Contemporary risk estimates of three HbA1c variables in relation to heart failure following diagnosis of type 2 diabetes

2017-02-16T08:40:35-08:00

Background

We evaluated the association between glycaemic control and the risk of heart failure (HF) in a contemporary cohort of persons followed after diagnosis of type 2 diabetes (T2D).

Methods and results

Persons with T2D diagnosed between 1998 and 2012 were retrieved from the Clinical Practice Research Data Link in the UK and followed from diagnosis until the event of HF, mortality, drop out from the database due to any other reason, or the end of the study on 1 July 2015. The association between each of three different haemoglobin A1C (HbA1c) metrics and HF was estimated using adjusted proportional hazard models. In the overall cohort (n=94 332), the increased risk for HF per 1% (10 mmol/mol) increase in HbA1c was 1.15 (95% CI 1.13 to 1.18) for updated mean HbA1c, and 1.06 (1.04 to 1.07) and 1.06 (1.04 to 1.08) for baseline HbA1c and updated latest HbA1c, respectively. When categorised, the hazard risk (HR) for the updated mean HbA1c in relation to HF became higher than for baseline and updated latest HbA1c above HbA1c levels of 9%, but did not differ at lower HbA1c levels. The updated latest variable showed an increased risk for HbA1c <6% (42 mmol/mol) of 1.16 (1.07 to 1.25), relative category 6–7%, while the HRs for updated mean and baseline HbA1c showed no such J-shaped pattern.

Conclusions

Hyperglycaemia is still a risk factor for HF in persons with T2D of similar magnitude as in earlier cohorts. Such a relationship exists for current glycaemic levels, at diagnosis and the overall level but the pattern differs for these variables.




Pre-procedural dual antiplatelet therapy in patients undergoing transcatheter aortic valve implantation increases risk of bleeding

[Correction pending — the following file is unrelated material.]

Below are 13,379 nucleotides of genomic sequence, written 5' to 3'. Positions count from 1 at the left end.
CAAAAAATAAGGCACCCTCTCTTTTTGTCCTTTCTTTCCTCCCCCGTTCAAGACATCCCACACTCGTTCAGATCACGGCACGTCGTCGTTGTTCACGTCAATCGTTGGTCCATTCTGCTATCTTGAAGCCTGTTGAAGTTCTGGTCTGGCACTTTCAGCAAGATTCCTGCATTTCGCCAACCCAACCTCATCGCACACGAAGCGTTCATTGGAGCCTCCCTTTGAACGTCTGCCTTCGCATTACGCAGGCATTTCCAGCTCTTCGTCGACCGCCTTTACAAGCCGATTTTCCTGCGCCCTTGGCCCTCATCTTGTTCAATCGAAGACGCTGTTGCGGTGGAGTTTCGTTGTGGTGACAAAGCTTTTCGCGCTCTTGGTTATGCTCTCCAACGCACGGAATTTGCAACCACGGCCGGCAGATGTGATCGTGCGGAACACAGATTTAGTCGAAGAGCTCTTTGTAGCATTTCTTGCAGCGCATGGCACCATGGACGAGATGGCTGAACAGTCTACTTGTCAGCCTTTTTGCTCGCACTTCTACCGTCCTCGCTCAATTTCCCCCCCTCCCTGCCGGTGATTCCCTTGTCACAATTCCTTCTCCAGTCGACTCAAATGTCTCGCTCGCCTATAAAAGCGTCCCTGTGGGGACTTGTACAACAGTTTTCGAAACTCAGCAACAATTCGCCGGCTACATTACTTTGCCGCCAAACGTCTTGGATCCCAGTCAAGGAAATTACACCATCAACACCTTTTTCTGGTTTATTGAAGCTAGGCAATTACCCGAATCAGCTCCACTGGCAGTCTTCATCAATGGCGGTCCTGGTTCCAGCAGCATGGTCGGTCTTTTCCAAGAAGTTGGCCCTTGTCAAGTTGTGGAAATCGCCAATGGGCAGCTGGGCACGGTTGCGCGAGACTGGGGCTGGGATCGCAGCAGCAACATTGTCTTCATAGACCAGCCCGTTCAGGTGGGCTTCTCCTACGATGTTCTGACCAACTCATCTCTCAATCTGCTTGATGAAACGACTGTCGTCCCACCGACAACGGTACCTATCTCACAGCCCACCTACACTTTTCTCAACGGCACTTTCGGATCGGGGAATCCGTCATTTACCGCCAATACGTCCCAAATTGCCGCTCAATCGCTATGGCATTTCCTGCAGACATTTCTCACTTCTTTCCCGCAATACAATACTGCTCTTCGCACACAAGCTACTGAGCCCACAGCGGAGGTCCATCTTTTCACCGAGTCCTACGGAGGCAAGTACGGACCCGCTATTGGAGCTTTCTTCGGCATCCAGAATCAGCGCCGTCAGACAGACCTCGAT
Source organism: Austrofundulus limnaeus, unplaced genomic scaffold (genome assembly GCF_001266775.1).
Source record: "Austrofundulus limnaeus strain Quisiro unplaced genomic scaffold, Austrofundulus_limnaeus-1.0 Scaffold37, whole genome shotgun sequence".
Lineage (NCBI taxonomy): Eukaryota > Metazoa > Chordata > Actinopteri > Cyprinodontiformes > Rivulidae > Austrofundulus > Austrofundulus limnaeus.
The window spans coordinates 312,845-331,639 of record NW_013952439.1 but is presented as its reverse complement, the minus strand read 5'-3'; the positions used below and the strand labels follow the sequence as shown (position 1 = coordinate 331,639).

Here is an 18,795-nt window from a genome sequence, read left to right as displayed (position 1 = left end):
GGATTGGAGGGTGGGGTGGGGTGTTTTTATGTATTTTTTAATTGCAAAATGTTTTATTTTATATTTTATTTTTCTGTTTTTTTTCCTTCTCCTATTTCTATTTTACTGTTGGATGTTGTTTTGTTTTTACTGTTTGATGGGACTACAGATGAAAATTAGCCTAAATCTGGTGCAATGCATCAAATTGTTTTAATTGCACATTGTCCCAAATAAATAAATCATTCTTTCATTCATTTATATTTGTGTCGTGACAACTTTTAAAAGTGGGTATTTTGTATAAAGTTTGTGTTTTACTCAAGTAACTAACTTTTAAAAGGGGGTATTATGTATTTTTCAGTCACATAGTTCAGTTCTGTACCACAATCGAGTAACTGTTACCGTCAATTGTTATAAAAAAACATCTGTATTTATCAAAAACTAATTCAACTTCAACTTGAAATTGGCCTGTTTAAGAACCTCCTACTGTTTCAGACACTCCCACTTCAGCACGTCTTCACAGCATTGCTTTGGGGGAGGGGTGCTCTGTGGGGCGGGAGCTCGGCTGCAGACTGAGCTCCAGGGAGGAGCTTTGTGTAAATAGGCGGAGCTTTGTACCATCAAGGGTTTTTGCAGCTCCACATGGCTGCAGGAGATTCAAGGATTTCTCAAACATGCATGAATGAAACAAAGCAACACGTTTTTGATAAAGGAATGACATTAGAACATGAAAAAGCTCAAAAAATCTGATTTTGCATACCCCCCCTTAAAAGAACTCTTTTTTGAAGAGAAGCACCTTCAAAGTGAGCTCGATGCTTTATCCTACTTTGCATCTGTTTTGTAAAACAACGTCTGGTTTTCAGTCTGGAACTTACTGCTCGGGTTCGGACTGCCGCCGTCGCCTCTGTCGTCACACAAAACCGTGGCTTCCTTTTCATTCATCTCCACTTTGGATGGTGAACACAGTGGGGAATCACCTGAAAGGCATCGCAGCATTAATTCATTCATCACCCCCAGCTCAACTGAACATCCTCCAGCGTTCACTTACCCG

2017-02-16T08:40:35-08:00

Objective

To evaluate the clinical benefit of pre-procedural antiplatelet therapy in patients undergoing transfemoral (TF) transcatheter aortic valve implantation (TAVI).

Methods

OCEAN (Optimized transCathEter vAlvular interveNtion)-TAVI is a prospective, multicentre, observational cohort registry, enrolling 749 patients who underwent TAVI from October 2013 to August 2015 in Japan. We identified 540 patients (median age 85 years, 68.1% female) undergoing TF-TAVI; of these, 80 had no pre-procedural antiplatelet therapy and 460 had antiplatelet therapy. The endpoints were any bleeding (life-threatening, major, and minor bleeding) and thrombotic events (stroke, myocardial infarction, and valve thrombosis) during hospitalisation.

Results

Patients with dual antiplatelet therapy (DAPT) had a significantly higher incidence of any bleeding than those with single antiplatelet therapy (SAPT) (36.5% vs 27.5%, p=0.049) and no antiplatelet therapy (36.5% vs 21.3%, p=0.010). Patients without pre-procedural antiplatelet therapy did not experience an increased risk of thrombotic events. In multivariable logistic regression analysis, DAPT before TF-TAVI significantly increased any bleeding compared with SAPT (OR 2.05, 95% CI 1.16 to 3.65) and no antiplatelet therapy (OR 2.30, 95% CI 1.08 to 4.90).

Conclusions

The current study demonstrated that DAPT before TF-TAVI increased the risk of bleeding compared with single or no antiplatelet therapy. Lower intensity antiplatelet therapy was not associated with thrombotic events. In modern practice, it might be reasonable to perform TAVI using single or no pre-procedural antiplatelet therapy with an expectation of no increase of adverse events.

Trial registration number

UMIN-ID; 000020423; Results.




Postoperative dyspnoea

2017-02-16T08:40:35-08:00

Clinical introduction